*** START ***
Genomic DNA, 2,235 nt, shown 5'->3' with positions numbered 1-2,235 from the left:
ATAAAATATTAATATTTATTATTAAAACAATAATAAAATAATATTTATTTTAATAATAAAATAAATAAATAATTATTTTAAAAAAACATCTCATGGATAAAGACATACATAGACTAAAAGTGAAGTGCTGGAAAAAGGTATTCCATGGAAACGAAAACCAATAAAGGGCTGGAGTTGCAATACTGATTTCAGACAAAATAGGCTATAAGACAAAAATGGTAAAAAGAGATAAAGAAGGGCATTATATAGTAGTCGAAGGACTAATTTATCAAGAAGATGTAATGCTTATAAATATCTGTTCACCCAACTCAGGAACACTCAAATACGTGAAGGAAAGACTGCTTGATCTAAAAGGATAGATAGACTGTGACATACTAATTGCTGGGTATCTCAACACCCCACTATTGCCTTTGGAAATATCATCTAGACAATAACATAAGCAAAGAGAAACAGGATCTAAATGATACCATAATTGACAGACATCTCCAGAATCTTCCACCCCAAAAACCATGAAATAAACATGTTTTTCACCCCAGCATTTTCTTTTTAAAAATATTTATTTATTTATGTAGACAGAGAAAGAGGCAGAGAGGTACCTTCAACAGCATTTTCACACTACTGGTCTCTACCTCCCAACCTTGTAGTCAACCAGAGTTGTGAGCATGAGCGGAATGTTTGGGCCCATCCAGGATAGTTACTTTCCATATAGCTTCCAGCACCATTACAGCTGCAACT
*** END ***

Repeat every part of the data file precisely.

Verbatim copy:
Genomic DNA, 2,235 nt, shown 5'->3' with positions numbered 1-2,235 from the left:
ATAAAATATTAATATTTATTATTAAAACAATAATAAAATAATATTTATTTTAATAATAAAATAAATAAATAATTATTTTAAAAAAACATCTCATGGATAAAGACATACATAGACTAAAAGTGAAGTGCTGGAAAAAGGTATTCCATGGAAACGAAAACCAATAAAGGGCTGGAGTTGCAATACTGATTTCAGACAAAATAGGCTATAAGACAAAAATGGTAAAAAGAGATAAAGAAGGGCATTATATAGTAGTCGAAGGACTAATTTATCAAGAAGATGTAATGCTTATAAATATCTGTTCACCCAACTCAGGAACACTCAAATACGTGAAGGAAAGACTGCTTGATCTAAAAGGATAGATAGACTGTGACATACTAATTGCTGGGTATCTCAACACCCCACTATTGCCTTTGGAAATATCATCTAGACAATAACATAAGCAAAGAGAAACAGGATCTAAATGATACCATAATTGACAGACATCTCCAGAATCTTCCACCCCAAAAACCATGAAATAAACATGTTTTTCACCCCAGCATTTTCTTTTTAAAAATATTTATTTATTTATGTAGACAGAGAAAGAGGCAGAGAGGTACCTTCAACAGCATTTTCACACTACTGGTCTCTACCTCCCAACCTTGTAGTCAACCAGAGTTGTGAGCATGAGCGGAATGTTTGGGCCCATCCAGGATAGTTACTTTCCATATAGCTTCCAGCACCATTACAGCTGCAACT